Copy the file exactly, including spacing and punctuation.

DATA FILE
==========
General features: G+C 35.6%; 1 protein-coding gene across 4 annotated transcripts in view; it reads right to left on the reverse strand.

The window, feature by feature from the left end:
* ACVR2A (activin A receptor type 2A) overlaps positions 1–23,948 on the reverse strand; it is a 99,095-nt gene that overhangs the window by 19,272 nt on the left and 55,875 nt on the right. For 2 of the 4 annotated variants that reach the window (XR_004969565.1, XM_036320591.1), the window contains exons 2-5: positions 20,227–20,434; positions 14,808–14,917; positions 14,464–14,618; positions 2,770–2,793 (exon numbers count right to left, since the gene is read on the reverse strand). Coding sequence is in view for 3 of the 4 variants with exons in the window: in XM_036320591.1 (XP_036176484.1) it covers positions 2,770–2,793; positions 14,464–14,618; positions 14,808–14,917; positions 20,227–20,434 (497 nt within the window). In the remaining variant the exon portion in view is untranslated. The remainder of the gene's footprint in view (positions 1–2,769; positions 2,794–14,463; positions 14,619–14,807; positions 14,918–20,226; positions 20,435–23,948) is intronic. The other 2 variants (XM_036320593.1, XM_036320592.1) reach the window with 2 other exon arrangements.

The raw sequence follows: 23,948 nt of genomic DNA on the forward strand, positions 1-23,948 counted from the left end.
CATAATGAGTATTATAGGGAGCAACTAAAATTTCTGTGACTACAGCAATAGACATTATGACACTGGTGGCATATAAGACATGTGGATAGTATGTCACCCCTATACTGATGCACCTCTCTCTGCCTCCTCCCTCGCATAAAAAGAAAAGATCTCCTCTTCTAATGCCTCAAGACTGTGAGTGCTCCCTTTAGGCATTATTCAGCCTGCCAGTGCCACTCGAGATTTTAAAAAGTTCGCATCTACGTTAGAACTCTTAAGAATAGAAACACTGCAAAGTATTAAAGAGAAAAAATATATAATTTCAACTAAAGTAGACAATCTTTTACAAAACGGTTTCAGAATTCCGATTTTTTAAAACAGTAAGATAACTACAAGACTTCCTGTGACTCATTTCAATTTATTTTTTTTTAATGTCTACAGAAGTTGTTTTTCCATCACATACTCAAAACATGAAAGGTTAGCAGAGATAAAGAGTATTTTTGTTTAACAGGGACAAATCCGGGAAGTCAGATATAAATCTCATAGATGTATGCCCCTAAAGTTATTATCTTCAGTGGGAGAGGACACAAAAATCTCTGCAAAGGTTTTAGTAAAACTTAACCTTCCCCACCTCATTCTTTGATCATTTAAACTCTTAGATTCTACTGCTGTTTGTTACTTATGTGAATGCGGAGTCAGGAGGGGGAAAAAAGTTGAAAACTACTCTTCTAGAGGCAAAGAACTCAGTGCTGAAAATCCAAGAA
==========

General features: G+C 35.6%; 1 protein-coding gene across 4 annotated transcripts in view; it reads right to left on the reverse strand.

The window, feature by feature from the left end:
* ACVR2A (activin A receptor type 2A) overlaps positions 1–23,948 on the reverse strand; it is a 99,095-nt gene that overhangs the window by 19,272 nt on the left and 55,875 nt on the right. For 2 of the 4 annotated variants that reach the window (XR_004969565.1, XM_036320591.1), the window contains exons 2-5: positions 20,227–20,434; positions 14,808–14,917; positions 14,464–14,618; positions 2,770–2,793 (exon numbers count right to left, since the gene is read on the reverse strand). Coding sequence is in view for 3 of the 4 variants with exons in the window: in XM_036320591.1 (XP_036176484.1) it covers positions 2,770–2,793; positions 14,464–14,618; positions 14,808–14,917; positions 20,227–20,434 (497 nt within the window). In the remaining variant the exon portion in view is untranslated. The remainder of the gene's footprint in view (positions 1–2,769; positions 2,794–14,463; positions 14,619–14,807; positions 14,918–20,226; positions 20,435–23,948) is intronic. The other 2 variants (XM_036320593.1, XM_036320592.1) reach the window with 2 other exon arrangements.

The raw sequence follows: 23,948 nt of genomic DNA on the forward strand, positions 1-23,948 counted from the left end.
CATAATGAGTATTATAGGGAGCAACTAAAATTTCTGTGACTACAGCAATAGACATTATGACACTGGTGGCATATAAGACATGTGGATAGTATGTCACCCCTATACTGATGCACCTCTCTCTGCCTCCTCCCTCGCATAAAAAGAAAAGATCTCCTCTTCTAATGCCTCAAGACTGTGAGTGCTCCCTTTAGGCATTATTCAGCCTGCCAGTGCCACTCGAGATTTTAAAAAGTTCGCATCTACGTTAGAACTCTTAAGAATAGAAACACTGCAAAGTATTAAAGAGAAAAAATATATAATTTCAACTAAAGTAGACAATCTTTTACAAAACGGTTTCAGAATTCCGATTTTTTAAAACAGTAAGATAACTACAAGACTTCCTGTGACTCATTTCAATTTATTTTTTTTTAATGTCTACAGAAGTTGTTTTTCCATCACATACTCAAAACATGAAAGGTTAGCAGAGATAAAGAGTATTTTTGTTTAACAGGGACAAATCCGGGAAGTCAGATATAAATCTCATAGATGTATGCCCCTAAAGTTATTATCTTCAGTGGGAGAGGACACAAAAATCTCTGCAAAGGTTTTAGTAAAACTTAACCTTCCCCACCTCATTCTTTGATCATTTAAACTCTTAGATTCTACTGCTGTTTGTTACTTATGTGAATGCGGAGTCAGGAGGGGGAAAAAAGTTGAAAACTACTCTTCTAGAGGCAAAGAACTCAGTGCTGAAAATCCAAGAA